option, and the extent to which UA reductions will enable LIHTC owners to
    increase rents. In this regard, the value of the ECM option hinges chiefly on four
    variables:

               1) Washington State utility costs and the potential economic payback
                  of energy efficiency investments;

               2) The amounts by which Public Housing Authority (PHA) UA
                  schedules overstate actual tenant utility burdens;

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3) The number of units within a project with rents at their maximum
              regulatory caps or market rate limit; and,

           4) The relative appeal of alternative UA calculation methods, in
              particular, the Actual Usage method.

By each of these measures, the ECM option is a viable and important alternative for
LIHTC owners. The value of the ECM option is particularly high when transactional
feasibility depends upon projected utility cost savings. This is true of retrofit
financing and of many other transactions, such as preservation investments, that
lack access to gap financing. To work as a financial leveraging strategy, ECM
administrative procedures and policies must be developed to ensure that
consumption projections are accurate and that the assumptions underlying these
projections are well understood by developers and their financing partners.

Based on DRA’s limited survey of the administrative practices of state allocating
agencies with regard to the ECM and utility allowance policy in general, it appears
that, to date, no consensus has emerged on protocols or best practices with regard
to producing accurate estimates under the ECM option. Neither does there appear
a concerted effort among allocating agencies to promote conservation through the
ECM option, with the exception of the California Utility Allowance Calculator
(CUAC) program, administered by the California Energy Commission (CEC) and the
California Tax Credit Allocation Committee (TCAC). No other state employs an
ECM administrative strategy that is as sophisticated as or conceptually similar to
CUAC.

WSHFC has expressed interest in the concept of a utility calculator and the
potential value of developing a similar tool for use in Washington. This report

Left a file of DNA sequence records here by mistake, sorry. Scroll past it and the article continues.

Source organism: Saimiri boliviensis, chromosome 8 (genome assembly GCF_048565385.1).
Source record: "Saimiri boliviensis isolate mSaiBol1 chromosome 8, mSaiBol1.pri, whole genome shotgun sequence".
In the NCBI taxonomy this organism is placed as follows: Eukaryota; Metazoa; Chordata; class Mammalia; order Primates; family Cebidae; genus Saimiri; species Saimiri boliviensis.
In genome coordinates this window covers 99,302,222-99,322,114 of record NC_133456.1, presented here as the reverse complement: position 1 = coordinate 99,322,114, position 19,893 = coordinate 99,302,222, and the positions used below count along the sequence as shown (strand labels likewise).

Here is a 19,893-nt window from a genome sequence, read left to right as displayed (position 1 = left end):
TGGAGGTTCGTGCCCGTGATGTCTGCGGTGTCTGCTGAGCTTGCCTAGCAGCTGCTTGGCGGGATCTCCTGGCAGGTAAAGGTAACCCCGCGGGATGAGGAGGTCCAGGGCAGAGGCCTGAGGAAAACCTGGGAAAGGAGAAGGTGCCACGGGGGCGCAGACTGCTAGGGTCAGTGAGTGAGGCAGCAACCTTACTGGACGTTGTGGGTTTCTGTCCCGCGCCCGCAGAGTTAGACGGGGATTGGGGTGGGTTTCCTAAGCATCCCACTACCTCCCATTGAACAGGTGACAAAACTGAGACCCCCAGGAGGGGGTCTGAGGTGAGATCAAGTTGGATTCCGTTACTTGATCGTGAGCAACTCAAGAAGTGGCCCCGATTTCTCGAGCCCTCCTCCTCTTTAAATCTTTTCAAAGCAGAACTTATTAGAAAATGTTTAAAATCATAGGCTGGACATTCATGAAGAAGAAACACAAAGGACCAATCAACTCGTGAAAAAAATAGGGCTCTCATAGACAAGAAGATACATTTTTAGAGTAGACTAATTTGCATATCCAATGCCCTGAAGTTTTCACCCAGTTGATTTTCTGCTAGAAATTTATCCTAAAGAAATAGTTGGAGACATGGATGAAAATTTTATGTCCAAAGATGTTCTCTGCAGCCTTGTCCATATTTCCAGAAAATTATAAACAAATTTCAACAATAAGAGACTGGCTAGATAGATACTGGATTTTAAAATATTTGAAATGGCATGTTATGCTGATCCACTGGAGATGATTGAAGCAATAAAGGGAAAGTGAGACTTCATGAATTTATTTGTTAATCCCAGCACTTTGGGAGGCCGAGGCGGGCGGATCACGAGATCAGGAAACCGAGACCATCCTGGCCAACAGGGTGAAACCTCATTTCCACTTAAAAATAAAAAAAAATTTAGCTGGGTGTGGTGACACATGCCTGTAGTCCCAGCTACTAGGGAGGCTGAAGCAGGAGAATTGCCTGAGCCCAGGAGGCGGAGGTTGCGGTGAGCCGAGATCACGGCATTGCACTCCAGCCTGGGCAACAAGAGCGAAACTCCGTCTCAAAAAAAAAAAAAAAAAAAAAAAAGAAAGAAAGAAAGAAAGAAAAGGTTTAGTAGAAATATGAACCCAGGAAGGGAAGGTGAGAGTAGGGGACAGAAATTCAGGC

concludes that a utility calculator developed in tandem with appropriate
administrative rules and procedures has the potential to significantly improve the
implementation of the ECM option and thereby promote greater investment in
energy and water conservation measures.

The benefits of a utility calculator become more pronounced the more WSHFC
seeks to promote policies and initiatives that leverage investment in affordable
housing by monetizing utility cost savings. In order to undertake such financing at
scale, WSHFC will need to collect and analyze data to serve as a foundation for
forecasting conservation performance and establishing and improving underwriting
guidelines. A utility calculator designed with this functionality will allow WSHFC
to assemble data in support of large-scale programs that monetize utility cost
savings.

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The costs of a utility calculator program require further study. As discussed herein,
       CEC may be willing to share its CUAC software with WSHFC at no cost,
       substantially reducing the front-end implementation costs. However, a utility
       calculator program is subject to risks and uncertainties as the benefits are not
       guaranteed.

       The final section of this report proposes a series of “next steps,” encompassing
       recommendations for further study to better understand and mitigate these risks
       and reduce the uncertainties.

Key Findings
       The Energy Consumption Model (ECM) method can have considerable value to
       owners, WSHFC, and local housing agencies. It can be a valuable tool to finance
       energy efficiency and renewable energy retrofits, reduce reliance on limited
       government resources for affordable housing, and improve financial feasibility of
       LIHTC transactions. It will also prove useful in “Year 15” LIHTC transactions. The
       ECM model is a valuable preservation tool for properties in strong rental markets
       where project rents are more likely to be at their regulatory caps.

       This report found principal advantages and disadvantages of using a utility
       calculator tool, similar to the CUAC, as an ECM administrative strategy.

Advantages

       Principal advantages of a utility calculator include:

          1. More accurate utility tariff information;

          2. More reliable energy consumption estimates; and,

          3. A more transparent and understandable process for computing utility
             allowance estimates, underwriting and financing energy efficiency and
             renewable energy retrofit costs.

Disadvantages

       The principal disadvantages of a utility calculator are related to cost and that the
       benefits of the ECM calculator options may not fully materialize.

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Costs include front-end development and ongoing maintenance/administration.

Conclusion
      The potential advantages of a utility calculator surpass the disadvantages.
      However, these advantages, or benefits, are not guaranteed. Much of this